Feds Hold Hearing on Makah Whale Hunt in Seattle

On October 11, the National Marine Fisheries Service held its third public comment session in Seattle, Washington, to hear opinions about the request by the Makah tribe to once again begin harvesting small numbers of whales.

The Makah killed their first whale in 70 years in 1999, but subsequently the Ninth Circuit Court ruled it needed a formal exemption from the Marine Mammal Protection Act. The Makah have filed for such an exemption, and the NMFS has held public comment sessions as part of that process.

More than 100 people showed up for the session, most of the opposed to resumption of even small scale whaling. Animal rights activist Carol Janes, for example, told the Seattle Post-Intelligencer,

I travel a lot for my work, and it means something when I say I’m from Seattle. [People] know about Mount St. Helens and the Mariners. I don’t want that meaning to change to: ‘That’s the place where they kill whales.’

The Humane Society of the United States’ Kitty Block told the Seattle Times,

We are worried about the precedent this would set. This law has saved millions and millions of animal lives.

We don’t want to come across as anti-tribal. And I am not denying their treaty right. But what does this do to our marine-mammal protection? And it is not just conservation; it is a humane issue. There is no humane way to kill a whale.

. . .

We have developed relationships with these animals [through whale watching tours]. It’s like a bait-and-switch: We go out there to see them — I’ve seen footage where people are leaning over and touching them — and now they are leaning over with a harpoon. It breaks a trust relationship.

Makah and Native American activists appealed to their long history of hunting whales, and the treaty they signed with the U.S. government guaranteeing the tribe the right to hunt whales (the tribe voluntarily refrained from hunting whales for decades after commercial whale hunting caused a drastic decline in the number of whales).

David Sones, vice chairman of the Makah Tribal Council, told the Seattle Post-Intelligencer,

The animal rights groups would rather just see our culture disappear and that’s their right. But we really believe that we will get this waiver.

Bob Anderson, director of the Center for Native American Law at the University of Washington, noted that the current Makah predicament is a largely result of the tribe electing to work with federal officials in the mid-1990s instead of going its own way. Anderson told the Seattle Times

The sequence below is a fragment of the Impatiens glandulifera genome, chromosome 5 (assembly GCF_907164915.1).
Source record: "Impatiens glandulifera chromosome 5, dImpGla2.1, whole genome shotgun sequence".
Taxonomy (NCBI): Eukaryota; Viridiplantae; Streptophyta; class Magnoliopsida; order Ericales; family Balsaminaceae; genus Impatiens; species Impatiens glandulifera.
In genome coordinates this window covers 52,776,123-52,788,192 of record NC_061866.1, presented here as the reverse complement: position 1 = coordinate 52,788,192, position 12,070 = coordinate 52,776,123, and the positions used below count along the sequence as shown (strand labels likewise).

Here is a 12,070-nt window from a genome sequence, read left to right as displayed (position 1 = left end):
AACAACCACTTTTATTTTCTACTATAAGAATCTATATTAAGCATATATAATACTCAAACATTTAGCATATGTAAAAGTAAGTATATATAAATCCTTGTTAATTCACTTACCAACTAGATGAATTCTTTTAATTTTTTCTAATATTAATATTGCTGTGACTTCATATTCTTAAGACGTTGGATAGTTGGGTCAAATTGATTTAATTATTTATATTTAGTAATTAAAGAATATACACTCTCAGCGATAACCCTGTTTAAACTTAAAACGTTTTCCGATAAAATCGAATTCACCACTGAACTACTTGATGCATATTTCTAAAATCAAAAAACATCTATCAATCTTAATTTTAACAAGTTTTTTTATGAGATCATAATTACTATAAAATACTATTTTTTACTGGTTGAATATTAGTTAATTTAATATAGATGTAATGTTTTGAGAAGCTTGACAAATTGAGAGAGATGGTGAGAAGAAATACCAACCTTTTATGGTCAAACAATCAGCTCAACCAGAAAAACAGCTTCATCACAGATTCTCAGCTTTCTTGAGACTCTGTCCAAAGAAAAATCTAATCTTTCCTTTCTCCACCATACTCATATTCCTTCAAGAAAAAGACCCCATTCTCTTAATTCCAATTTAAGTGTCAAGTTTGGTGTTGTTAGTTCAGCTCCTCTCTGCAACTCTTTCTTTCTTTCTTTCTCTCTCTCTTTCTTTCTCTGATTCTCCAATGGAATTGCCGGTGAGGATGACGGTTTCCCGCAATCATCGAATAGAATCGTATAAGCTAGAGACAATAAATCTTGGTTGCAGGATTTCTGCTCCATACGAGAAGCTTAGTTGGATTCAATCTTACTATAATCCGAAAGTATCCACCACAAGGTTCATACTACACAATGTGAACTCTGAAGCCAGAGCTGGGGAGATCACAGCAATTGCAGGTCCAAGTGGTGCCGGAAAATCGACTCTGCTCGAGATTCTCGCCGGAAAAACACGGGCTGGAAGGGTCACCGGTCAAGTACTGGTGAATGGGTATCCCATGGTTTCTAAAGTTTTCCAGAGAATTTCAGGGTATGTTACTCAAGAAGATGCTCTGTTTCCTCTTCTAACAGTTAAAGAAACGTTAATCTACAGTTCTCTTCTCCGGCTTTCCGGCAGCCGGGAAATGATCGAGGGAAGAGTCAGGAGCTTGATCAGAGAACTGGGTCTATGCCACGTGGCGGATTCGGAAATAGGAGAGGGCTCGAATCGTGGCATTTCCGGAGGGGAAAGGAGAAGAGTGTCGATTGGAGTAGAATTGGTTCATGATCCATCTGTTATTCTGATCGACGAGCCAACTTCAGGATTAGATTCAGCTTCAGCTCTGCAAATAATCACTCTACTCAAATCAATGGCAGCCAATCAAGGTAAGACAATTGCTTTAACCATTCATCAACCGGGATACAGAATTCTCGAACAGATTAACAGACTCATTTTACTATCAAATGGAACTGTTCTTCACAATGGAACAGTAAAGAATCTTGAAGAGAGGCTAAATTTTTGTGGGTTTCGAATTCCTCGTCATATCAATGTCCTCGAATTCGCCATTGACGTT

If they had gone out and just gone whaling, that would be allowed. By doing something they didn’t have to do, they triggered this federal action, and that resulted in the 9th Circuit ruling. Now the Makah are bound.

A final decision on the resumption of whaling by the Makah is likely years away, as once the National Marine Fisheries Service makes its decision on whether or not to grant a waiver that decision will be litigated for years regardless of which side the Fisheries Service comes down on.


Hearing shows Makahs, public divided over whaling rights. Claudia Rowe, Seattle Post-Intelligencer, October 12, 2005.

Makah Tribe seeks federal waiver to let it once again hunt for whale. Lynda Mapes, Seattle Times, October 11, 2005.

Third Makah whaling hearing draws 120 in Seattle. Jim Casey, Peninsula Daily News, October 12, 2005.

Makah Tribe Asks Congress for Exemption from Marine Mammal Protection Act

In February, the Makah tribe filed a request for a wavier from the Marine Mammal Protection Act so that it can legally hunt whales as its 1855 treaty with the United States guarantees it the right to do so. Apparently wanting to hedge its bets, the tribe has also approached at least one U.S. Senator and Representative asking for legislation that would exempt the tribe from the MMPA.